Democratic Progressive Party (DPP) Taipei mayoral candidate Su Tseng-chang (蘇貞昌) yesterday urged the central government to amend the laws concerning Taipei City’s national health insurance debt after the Control Yuan said it found no legal grounds for the central government to help pay for the subsidy.
The Control Yuan on Wednesday approved a report given by its member Chien Lin Whei-jun (錢林慧君) that said there were no laws supporting the Executive Yuan’s move to help pay the National Health Insurance (NHI) debts owed by the Taipei City Government and the Kaohsiung City Government.
Su yesterday stated his support for the Control Yuan’s report, and blamed the problem on President Ma Ying-jeou (馬英九), a former Taipei mayor, who refused to pay the debt during his term.
“The government should act according to the law, and if Ma had followed the laws, the issue wouldn’t be a problem today,” he said yesterday after attending a campaign event in the city, urging the Ma administration to solve the problem and not to “make things more difficult for Taipei City.”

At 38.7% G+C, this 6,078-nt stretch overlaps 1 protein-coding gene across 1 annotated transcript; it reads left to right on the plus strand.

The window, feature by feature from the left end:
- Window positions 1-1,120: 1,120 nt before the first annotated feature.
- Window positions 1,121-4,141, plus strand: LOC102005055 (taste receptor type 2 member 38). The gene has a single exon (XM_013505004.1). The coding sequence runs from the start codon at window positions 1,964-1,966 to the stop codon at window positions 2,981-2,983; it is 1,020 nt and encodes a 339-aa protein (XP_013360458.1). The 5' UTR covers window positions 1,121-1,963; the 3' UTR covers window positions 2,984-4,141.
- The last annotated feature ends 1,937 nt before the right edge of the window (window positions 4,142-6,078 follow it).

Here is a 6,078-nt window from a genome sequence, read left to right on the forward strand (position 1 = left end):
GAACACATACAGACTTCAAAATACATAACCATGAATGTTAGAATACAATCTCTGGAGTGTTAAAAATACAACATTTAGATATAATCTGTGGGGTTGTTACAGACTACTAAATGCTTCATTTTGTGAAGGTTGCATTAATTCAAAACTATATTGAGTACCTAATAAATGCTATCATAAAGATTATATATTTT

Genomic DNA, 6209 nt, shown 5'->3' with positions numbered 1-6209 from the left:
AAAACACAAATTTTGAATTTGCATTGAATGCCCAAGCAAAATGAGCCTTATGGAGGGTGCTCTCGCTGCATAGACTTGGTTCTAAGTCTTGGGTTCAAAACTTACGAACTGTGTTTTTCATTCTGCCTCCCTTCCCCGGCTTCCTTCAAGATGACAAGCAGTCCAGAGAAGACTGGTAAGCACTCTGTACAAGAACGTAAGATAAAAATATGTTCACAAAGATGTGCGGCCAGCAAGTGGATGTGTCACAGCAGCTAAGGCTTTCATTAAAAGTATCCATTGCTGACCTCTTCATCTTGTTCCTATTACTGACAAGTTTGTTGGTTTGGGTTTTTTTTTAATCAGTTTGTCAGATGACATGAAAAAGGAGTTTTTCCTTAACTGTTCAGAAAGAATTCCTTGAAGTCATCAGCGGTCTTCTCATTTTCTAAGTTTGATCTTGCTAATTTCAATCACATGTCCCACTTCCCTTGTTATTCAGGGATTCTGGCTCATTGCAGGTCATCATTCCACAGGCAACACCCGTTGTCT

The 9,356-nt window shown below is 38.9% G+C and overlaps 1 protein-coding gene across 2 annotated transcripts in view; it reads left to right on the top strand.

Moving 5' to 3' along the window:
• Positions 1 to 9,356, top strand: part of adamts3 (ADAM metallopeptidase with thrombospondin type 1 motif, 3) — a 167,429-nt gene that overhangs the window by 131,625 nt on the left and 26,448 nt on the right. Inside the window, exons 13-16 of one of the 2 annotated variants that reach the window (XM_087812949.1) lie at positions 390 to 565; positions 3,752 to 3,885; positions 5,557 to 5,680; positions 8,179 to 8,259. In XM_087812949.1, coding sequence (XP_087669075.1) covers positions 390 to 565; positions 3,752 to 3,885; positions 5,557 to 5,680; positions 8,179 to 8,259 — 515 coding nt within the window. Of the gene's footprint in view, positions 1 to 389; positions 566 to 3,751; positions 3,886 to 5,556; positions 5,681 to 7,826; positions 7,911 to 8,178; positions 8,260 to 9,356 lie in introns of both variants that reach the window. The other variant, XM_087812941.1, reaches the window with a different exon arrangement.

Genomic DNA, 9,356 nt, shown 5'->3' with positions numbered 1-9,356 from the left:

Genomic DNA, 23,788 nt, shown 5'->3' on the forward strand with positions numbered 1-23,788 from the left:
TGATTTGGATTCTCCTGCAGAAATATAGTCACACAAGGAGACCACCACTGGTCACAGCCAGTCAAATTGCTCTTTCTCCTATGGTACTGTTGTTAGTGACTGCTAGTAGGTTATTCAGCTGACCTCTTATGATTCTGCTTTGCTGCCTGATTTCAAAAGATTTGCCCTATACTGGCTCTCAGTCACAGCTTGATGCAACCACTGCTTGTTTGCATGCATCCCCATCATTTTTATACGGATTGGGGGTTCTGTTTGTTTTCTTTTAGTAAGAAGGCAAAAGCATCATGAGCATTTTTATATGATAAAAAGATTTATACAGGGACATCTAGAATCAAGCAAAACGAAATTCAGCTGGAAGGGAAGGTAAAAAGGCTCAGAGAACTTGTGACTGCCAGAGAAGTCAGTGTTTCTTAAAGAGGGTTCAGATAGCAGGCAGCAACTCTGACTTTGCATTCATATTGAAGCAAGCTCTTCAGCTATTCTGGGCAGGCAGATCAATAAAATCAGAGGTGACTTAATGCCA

Taipei Mayor Hau Lung-bin (郝龍斌) brushed off Su’s comments, and said the former DPP government should be held responsible for failing to amend the regulations.
Hau said the Taipei City Government was not obligated to pay the health insurance subsidies for 2.2 million people who work in the city but whose household residency is registered elsewhere.
“The report suggested that the central government should negotiate with local governments to solve the issue, which we already did. The DPP took no actions to solve the problem in the past eight years, and should be held responsible,” he said.
The Taipei City Government’s debt, which was about NT$40 billion (US$1.2 billion), was accumulated from 1999, when Ma refused to pay the health insurance subsidies for non-Taipei residents. The central government has agred to pay for non-Taipei residents.